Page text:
This is the first study to conduct a repeated measurement model at 6 to 12 postoperative months to evaluate the association between the KCNJ5 mutational status and baPWV change in APA patients. A few limitations should be noted. Due to the study period being limited to 12 follow-up months, we could not further pursue the influence of the KCNJ5 somatic mutations or the long-term improvement of baPWV over the 12 follow-up months. In addition, using the saline infusion test as the only confirmatory test likely excluded many cases of angiotensin-responsive APA [34, 35]. In the 108 cohorts, the tumor size on computed tomography (CT) ranged from 0.8 to 2.8 cm. The tumor size on histology ranged from 0.8 cm3 to 16.5 cm3. Using the mouse monoclonal antibody for CYP11B2 and H-E stain, we extracted the possibility of adenoma for study. However, it was possible that we misjudged the adenomas composed of different somatic mutations due to missing the tissue for DNA extraction.

In conclusion, our results provide evidence that during 12 months of follow-up of APA patients after adrenalectomy, KCNJ5 mutational status was not associated with the improvement of arterial stiffness. Clinically, patients who are younger tend to have an advantage in being cured of hypertension after adrenalectomy.


Ethics statement

All protocol and procedures complied with the standards of the Declaration of Helsinki. The study was approved by the institutional review board of the National Taiwan University Hospital (Taipei, Taiwan) (200611031R). All enrollees involved in this study provided signed and informed consent.

Patient selection

All patients were registered in the Taiwan Primary Aldosteronism Investigation (TAIPAI) database between February 2008 and January 2010 [12, 3639]. This prospective study enrolled patients diagnosed with APA and who had undergone adrenalectomy. For quality assurance, the database was constructed at two medical centers, their four affiliated hospitals, and two local hospitals in different cities in Taiwan. Before confirmatory tests were conducted, all antihypertensive medications were discontinued for at least 21 days. Diltiazem and/or doxazosin were administered to control markedly high blood pressure when required [40]. The study excluded patients who had clinically significant comorbid conditions, such as uncontrolled hypertension, New York Heart Classification (NYHC) III-IV congestive heart failure, stage 3 or higher chronic kidney disease ([GFR] < 60 mL/[min 1.73 m2], or diagnosed with cancer within the previous 5 years.

Primary aldosteronism confirmation

All patients with a high ARR were confirmed to have primary aldosteronism by saline infusion test and subsequent imaging studies for subtype identification (Supplementary Figure 1). The diagnosis of APA was established in hypertensive patients with elevated ARR, TAIPAI score more than 60%, post-saline loading PAC > 10 ng/dl, evidence for lateralized disease by adrenal CT (n = 108), adrenal venous sampling (AVS) (n = 72) or NP-59 scintigraphy (n = 56), pathologically proven adenoma after adrenalectomy and subsequent biochemical or hypertension improvement (Supplementary Text 1).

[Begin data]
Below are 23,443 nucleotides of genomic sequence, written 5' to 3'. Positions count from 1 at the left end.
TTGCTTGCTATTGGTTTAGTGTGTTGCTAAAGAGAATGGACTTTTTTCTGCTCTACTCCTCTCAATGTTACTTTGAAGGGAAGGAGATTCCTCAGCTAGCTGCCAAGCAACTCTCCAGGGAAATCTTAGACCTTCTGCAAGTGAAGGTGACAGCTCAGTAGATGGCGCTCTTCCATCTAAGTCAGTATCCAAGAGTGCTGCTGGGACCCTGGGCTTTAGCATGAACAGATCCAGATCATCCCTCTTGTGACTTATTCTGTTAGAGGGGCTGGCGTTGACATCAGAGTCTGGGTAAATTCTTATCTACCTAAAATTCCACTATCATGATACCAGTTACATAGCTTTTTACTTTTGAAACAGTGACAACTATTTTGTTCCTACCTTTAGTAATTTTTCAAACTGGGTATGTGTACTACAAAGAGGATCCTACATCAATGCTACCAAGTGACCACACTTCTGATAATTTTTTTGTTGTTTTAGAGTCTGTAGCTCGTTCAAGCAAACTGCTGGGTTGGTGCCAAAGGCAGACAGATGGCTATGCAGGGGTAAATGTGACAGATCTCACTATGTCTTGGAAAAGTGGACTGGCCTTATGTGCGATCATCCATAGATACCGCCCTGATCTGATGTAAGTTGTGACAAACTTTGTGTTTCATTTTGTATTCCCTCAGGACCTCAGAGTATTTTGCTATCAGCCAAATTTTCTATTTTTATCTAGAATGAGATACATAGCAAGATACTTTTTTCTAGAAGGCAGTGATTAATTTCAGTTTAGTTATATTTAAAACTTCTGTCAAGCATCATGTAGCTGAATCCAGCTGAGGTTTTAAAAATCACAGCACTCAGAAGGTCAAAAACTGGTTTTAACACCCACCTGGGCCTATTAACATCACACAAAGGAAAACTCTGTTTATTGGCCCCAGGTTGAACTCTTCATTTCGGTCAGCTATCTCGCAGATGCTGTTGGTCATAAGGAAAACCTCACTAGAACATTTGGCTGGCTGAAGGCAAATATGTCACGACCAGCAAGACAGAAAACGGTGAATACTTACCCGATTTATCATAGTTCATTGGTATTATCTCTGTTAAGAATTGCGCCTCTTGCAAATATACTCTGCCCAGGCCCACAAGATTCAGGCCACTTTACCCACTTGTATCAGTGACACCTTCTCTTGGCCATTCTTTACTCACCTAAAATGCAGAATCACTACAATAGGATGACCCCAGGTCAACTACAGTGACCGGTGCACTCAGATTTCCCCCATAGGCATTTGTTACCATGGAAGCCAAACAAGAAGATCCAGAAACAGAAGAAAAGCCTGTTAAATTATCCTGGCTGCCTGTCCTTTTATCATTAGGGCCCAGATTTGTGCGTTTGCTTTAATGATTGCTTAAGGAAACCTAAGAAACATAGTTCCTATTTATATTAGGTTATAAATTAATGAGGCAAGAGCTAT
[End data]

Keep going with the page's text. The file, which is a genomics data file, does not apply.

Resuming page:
Before AVS or NP-59 scintigraphy, antihypertensive drugs were discontinued or modification at least 21 days. In 72 unilateral APA patients, AVS was performed by our experienced radiologists without ACTH stimulation. Successful catheterization to each adrenal vein was confirmed based on the target to peripheral venous cortisol ratio greater than 2. Adrenal vein aldosterone to cortisol ratio (A/C ratio) was used to verify unilateral aldosterone hypersecretion. If A/C ratio between lesion and contralateral side greater than 2 with the phenomenon of contralateral suppression compared with peripheral vein, unilateral localization was confirmed. Some patients from our affiliated hospitals only had NP-59 adrenal scintigraphy. Adrenal scintigraphy with NP-59 SPECT/CT has documented as a useful tool for lateralization of excess aldosterone. Patients underwent noninvasive NP-59 SPECT/CT adrenocortical scintigraphy under 8-mg dexamethasone suppression daily for 1 week, and 1 mL of Lugol solution daily to protect thyroid. Scanning would be performed after NP-59 injection for 3 to 5 days. Unilateral predominant NP-59 uptake was confirmed to have aldosterone lateralization (Supplementary Table 1 and Supplementary Figure 1). In the other 36 patients with NP-59 SPECT/CT, all had unilateral increased NP-59 uptake compatible with CT image. After adrenalectomy, tumor part was identified by over expression of CYP11B2 mRNA or Immunohistochemistry. It was performed using mouse monoclonal antibody for CYP11B2 and rat monoclonal antibody for CYP11B1 [41, 42]. In all 108 patients, precise detection of localization was confirmed following pathologic reports and postsurgical response including hypertension or biochemical improvement.

Definition of hypertension outcome, clinical and biochemical parameters

Postoperatively, patients were asked to self-monitor their blood pressure once a month for the first three months, and subsequently every three months for up to one year. Patients were defined as cured with a resolution of hypertension if 75% of their home recorded blood pressure measurements decreased to < 140/90 mmHg without any antihypertensive medications at least one year after adrenalectomy. Those that did not meet these criteria fell into the ‘non-cure’ group [12]. We collected patients’ records for the following clinical and biochemical parameters: age, gender, BMI, heart rate, blood pressure, serum potassium levels, PAC, plasma renin activity (PRA) and histopathology findings. Preoperative blood pressure was measured at the first visit using a sphygmomanometer for evaluation of secondary hypertension in the outpatient department [12, 36].

Sequencing of the KCNJ5 gene